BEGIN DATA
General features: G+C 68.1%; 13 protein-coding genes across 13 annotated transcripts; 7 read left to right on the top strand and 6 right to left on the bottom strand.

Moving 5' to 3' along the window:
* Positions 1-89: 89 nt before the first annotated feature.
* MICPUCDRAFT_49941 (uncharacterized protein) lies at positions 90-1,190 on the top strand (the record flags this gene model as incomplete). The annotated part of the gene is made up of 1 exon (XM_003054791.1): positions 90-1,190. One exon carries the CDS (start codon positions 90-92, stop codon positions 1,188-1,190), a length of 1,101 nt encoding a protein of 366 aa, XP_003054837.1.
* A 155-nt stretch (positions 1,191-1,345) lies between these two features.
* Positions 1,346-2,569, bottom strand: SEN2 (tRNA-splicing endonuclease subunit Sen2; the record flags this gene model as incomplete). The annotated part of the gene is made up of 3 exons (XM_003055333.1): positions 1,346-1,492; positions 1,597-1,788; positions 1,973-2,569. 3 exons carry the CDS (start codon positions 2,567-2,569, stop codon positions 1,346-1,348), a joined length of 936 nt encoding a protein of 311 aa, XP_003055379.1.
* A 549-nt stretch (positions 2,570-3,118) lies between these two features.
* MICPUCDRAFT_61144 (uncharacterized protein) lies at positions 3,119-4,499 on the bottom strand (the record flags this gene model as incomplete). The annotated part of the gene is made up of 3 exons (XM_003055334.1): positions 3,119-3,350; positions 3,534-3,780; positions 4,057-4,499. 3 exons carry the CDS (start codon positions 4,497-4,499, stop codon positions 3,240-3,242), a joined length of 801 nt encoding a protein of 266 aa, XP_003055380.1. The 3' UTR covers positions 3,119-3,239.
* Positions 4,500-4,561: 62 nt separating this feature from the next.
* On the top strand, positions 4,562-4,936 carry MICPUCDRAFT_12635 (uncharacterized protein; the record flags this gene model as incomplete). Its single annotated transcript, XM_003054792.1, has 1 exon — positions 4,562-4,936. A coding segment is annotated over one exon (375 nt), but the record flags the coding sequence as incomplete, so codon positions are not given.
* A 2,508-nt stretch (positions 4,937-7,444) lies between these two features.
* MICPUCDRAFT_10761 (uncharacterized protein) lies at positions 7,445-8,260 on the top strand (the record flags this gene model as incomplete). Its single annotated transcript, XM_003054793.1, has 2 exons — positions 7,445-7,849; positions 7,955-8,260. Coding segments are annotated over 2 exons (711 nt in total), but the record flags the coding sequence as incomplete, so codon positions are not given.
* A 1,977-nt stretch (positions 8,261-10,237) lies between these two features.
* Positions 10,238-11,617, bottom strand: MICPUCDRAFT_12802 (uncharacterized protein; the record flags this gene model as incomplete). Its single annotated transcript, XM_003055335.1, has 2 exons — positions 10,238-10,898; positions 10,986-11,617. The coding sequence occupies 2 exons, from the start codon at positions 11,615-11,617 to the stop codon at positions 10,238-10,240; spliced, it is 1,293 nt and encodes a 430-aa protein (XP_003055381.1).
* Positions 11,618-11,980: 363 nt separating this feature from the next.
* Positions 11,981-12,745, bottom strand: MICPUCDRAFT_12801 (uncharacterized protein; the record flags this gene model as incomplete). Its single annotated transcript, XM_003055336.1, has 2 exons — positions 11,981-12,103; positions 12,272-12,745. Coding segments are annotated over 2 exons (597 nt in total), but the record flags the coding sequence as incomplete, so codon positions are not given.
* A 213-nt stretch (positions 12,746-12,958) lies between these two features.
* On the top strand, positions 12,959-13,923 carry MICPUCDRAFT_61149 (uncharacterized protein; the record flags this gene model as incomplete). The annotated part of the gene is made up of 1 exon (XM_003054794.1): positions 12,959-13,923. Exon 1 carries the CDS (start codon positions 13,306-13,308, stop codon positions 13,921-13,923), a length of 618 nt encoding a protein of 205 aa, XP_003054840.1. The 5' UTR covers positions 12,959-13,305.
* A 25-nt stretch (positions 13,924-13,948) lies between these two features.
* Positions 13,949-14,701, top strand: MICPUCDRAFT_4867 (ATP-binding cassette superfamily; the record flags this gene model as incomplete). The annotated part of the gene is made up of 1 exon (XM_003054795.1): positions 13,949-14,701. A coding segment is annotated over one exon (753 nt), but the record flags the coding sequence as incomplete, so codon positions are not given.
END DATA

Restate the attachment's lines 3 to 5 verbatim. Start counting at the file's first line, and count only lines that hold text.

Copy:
* Positions 1-89: 89 nt before the first annotated feature.
* MICPUCDRAFT_49941 (uncharacterized protein) lies at positions 90-1,190 on the top strand (the record flags this gene model as incomplete). The annotated part of the gene is made up of 1 exon (XM_003054791.1): positions 90-1,190. One exon carries the CDS (start codon positions 90-92, stop codon positions 1,188-1,190), a length of 1,101 nt encoding a protein of 366 aa, XP_003054837.1.
* A 155-nt stretch (positions 1,191-1,345) lies between these two features.